Maldita Castilla EX: Cursed Castile is the enhanced edition of an homage game released back in 2012 and is easily identifiable by its title which is about twice as long as it needs to be. Taking clear inspiration from Ghosts ‘n’ Goblins, Maldita Castilla has a nostalgic weapon system, a medieval aesthetic and a quarter-munching design. With the addition of pixel art and a similarly retro soundtrack, the game channels the appeal of old-school action platformers.
Maldita Castilla begins with a very brief intro that sets up the plot involving war, demons and the creation of a magic key. In the beginning of the game, your group of knights are given orders by the King and set out on their journey. Next to no actual story progression is given throughout the game, but there is an archive of information for humans and demons along with a music player. Unfortunately, all of the characters are given a single sentence of information which is very underwhelming. For a game that prominently declares its inclusion of medieval legends, the descriptions make you think otherwise: “This old grouch was gifted the power of controlling storms and thunders” isn’t exactly the most riveting backstory for a boss. If the detail of your narrative descriptions can be challenged by fortune cookies, you may want to rethink the inclusion of a bestiary. Overall, it feels like a missed opportunity to expand upon areas that could make the setting more interesting, as they wouldn’t interfere with the gameplay. This misstep is seen in the bare-bones narrative, but also the sound effects and music. The audio in general seems as though it has been taken from public domain noises and themes, making it forgettable.
With simplistic controls you can move, jump and shoot. In classic arcade fashion, Maldita Castilla can be picked up and played by anyone, yet the difficulty increases by the second level that demands much of you despite a limited move set. Throughout each level, there are multiple treasure chests which can be opened for various power-ups, health pickups and extra lives. Dying will strip you of all of your power-ups, making successive levels or boss battles much more difficult. Making it through an entire level with these bonuses can trivialize some bosses, giving you the incentive to tread carefully to retain them. Maldita Castilla excels with its relatively slow yet intense gameplay. Even minor mistakes are seriously punished, but getting into a rhythm yields long-term success.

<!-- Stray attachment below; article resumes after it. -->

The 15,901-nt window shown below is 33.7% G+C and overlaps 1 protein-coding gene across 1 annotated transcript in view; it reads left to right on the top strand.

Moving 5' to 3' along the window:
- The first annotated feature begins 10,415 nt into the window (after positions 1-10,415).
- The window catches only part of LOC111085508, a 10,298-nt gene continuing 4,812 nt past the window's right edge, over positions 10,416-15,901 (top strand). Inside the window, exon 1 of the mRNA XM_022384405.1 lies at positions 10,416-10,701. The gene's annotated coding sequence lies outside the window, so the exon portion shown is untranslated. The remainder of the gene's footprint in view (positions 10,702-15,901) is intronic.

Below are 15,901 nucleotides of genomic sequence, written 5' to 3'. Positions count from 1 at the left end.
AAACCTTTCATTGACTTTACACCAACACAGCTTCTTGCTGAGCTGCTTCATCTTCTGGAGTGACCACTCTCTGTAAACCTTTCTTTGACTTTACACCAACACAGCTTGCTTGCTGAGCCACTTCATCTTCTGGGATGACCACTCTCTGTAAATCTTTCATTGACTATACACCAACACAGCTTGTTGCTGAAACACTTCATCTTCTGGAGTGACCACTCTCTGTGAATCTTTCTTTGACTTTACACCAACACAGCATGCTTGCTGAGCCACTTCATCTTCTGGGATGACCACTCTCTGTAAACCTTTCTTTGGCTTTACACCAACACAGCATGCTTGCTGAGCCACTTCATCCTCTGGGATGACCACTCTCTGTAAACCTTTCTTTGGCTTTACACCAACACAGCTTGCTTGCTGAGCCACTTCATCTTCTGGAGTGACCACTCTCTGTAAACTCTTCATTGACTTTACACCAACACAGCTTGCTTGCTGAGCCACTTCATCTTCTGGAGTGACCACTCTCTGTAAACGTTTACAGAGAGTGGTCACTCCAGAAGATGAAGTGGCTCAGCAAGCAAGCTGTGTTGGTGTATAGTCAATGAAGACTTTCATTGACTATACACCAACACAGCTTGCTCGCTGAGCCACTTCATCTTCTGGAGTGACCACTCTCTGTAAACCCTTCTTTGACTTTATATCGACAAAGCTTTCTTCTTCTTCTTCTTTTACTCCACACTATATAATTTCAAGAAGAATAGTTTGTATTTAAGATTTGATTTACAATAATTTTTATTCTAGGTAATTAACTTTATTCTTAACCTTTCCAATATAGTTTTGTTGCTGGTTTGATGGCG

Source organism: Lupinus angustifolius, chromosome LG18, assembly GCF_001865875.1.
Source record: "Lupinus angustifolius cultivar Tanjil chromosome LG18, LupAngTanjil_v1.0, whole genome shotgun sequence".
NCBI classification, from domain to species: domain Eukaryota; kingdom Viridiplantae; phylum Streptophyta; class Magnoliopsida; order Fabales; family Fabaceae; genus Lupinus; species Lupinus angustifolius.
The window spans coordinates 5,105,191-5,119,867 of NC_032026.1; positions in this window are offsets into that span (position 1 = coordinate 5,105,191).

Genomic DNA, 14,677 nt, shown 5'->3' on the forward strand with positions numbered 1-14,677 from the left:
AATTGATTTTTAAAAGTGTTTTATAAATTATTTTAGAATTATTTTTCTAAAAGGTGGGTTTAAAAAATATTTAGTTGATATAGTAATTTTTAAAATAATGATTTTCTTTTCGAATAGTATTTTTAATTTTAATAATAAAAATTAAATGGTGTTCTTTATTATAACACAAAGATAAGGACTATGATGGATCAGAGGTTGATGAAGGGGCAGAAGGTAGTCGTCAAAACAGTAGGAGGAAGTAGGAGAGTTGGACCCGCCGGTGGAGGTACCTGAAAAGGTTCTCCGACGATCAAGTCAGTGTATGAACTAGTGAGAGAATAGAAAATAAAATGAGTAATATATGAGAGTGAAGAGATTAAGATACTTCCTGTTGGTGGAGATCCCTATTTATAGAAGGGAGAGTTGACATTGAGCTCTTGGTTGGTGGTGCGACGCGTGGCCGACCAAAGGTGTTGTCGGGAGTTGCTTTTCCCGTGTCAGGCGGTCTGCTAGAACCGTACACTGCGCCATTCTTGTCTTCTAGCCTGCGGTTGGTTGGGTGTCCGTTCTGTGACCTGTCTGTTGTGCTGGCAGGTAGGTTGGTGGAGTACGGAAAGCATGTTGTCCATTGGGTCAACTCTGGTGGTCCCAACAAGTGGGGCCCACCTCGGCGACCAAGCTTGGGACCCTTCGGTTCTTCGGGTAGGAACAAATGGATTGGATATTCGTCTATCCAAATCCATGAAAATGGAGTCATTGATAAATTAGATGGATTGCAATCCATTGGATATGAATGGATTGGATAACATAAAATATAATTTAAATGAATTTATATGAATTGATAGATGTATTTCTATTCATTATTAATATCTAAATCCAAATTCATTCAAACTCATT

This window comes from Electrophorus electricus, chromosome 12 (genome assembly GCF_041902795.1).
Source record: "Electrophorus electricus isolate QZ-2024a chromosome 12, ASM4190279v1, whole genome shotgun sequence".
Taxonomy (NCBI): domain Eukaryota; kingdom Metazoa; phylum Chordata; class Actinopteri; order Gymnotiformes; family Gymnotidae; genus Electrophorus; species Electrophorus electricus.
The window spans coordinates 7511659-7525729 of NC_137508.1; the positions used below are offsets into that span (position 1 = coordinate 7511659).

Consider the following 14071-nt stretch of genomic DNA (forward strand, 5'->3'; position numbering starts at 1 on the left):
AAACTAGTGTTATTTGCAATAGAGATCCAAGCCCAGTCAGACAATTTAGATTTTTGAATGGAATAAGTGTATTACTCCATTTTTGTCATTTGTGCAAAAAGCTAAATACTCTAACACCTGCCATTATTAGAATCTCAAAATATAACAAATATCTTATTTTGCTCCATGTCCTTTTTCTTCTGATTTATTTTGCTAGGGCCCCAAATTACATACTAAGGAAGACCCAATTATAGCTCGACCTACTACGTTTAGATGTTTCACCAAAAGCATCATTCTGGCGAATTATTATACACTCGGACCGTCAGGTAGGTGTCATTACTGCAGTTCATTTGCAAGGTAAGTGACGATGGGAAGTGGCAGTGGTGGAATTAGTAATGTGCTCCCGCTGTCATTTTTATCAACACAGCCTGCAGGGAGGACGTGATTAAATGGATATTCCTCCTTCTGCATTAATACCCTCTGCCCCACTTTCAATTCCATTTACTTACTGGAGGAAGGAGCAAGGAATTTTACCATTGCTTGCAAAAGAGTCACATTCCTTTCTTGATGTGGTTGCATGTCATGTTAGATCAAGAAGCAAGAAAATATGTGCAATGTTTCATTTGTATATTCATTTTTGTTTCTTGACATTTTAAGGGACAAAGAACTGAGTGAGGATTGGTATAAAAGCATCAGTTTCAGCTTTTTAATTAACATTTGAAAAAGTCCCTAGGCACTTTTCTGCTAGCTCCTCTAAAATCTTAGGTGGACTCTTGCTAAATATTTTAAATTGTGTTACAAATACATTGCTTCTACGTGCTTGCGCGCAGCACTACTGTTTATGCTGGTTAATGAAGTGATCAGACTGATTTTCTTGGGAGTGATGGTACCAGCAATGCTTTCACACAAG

This is the same classic feel that kept so many of us in the arcades all day when we were kids, but part of that nostalgia doesn’t translate very well in a console context. This is quarter-munching design through-and-through. Many levels are designed to simply flood rooms with enemies or bullet attacks that require a degree of memorization to get through unscathed. There are moments where you'll blindsided the second you jump onto a new platform. It only takes a handful before death feels cheap. The platform-centric levels in particular can be frustrating. Part of this issue comes from limited air control and double jumps being relegated to power-ups. Taking a hit will force your character to fly backwards and you can’t regain control until you’ve hit the ground – or fallen to your death. It is indeed a loyal emulation, but an unsatisfying one nonetheless. Overall, the difficulty level in Maldita Castilla can be rather high – which I appreciate – but there’s absolutely no sense of escalation. Some of the toughest levels and bosses in the game are at the mid-point of the game, whereas some nigh-final levels and bosses are easy even with the base weapon.